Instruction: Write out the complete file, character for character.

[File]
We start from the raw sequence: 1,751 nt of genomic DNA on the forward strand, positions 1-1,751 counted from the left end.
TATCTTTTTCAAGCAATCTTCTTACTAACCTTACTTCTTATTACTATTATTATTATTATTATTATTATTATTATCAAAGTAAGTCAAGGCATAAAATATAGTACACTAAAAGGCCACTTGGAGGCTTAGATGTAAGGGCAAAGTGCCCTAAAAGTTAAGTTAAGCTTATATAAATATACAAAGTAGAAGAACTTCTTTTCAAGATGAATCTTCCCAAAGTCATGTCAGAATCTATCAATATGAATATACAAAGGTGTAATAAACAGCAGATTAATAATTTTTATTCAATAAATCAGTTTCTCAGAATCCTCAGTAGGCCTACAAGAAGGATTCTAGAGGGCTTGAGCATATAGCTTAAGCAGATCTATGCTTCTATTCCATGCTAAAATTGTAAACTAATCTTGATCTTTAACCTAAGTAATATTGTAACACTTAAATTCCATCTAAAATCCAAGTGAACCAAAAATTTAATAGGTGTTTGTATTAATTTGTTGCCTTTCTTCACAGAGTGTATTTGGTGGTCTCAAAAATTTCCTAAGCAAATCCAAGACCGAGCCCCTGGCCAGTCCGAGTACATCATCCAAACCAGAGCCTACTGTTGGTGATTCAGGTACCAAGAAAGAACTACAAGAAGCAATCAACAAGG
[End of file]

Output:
We start from the raw sequence: 1,751 nt of genomic DNA on the forward strand, positions 1-1,751 counted from the left end.
TATCTTTTTCAAGCAATCTTCTTACTAACCTTACTTCTTATTACTATTATTATTATTATTATTATTATTATTATCAAAGTAAGTCAAGGCATAAAATATAGTACACTAAAAGGCCACTTGGAGGCTTAGATGTAAGGGCAAAGTGCCCTAAAAGTTAAGTTAAGCTTATATAAATATACAAAGTAGAAGAACTTCTTTTCAAGATGAATCTTCCCAAAGTCATGTCAGAATCTATCAATATGAATATACAAAGGTGTAATAAACAGCAGATTAATAATTTTTATTCAATAAATCAGTTTCTCAGAATCCTCAGTAGGCCTACAAGAAGGATTCTAGAGGGCTTGAGCATATAGCTTAAGCAGATCTATGCTTCTATTCCATGCTAAAATTGTAAACTAATCTTGATCTTTAACCTAAGTAATATTGTAACACTTAAATTCCATCTAAAATCCAAGTGAACCAAAAATTTAATAGGTGTTTGTATTAATTTGTTGCCTTTCTTCACAGAGTGTATTTGGTGGTCTCAAAAATTTCCTAAGCAAATCCAAGACCGAGCCCCTGGCCAGTCCGAGTACATCATCCAAACCAGAGCCTACTGTTGGTGATTCAGGTACCAAGAAAGAACTACAAGAAGCAATCAACAAGG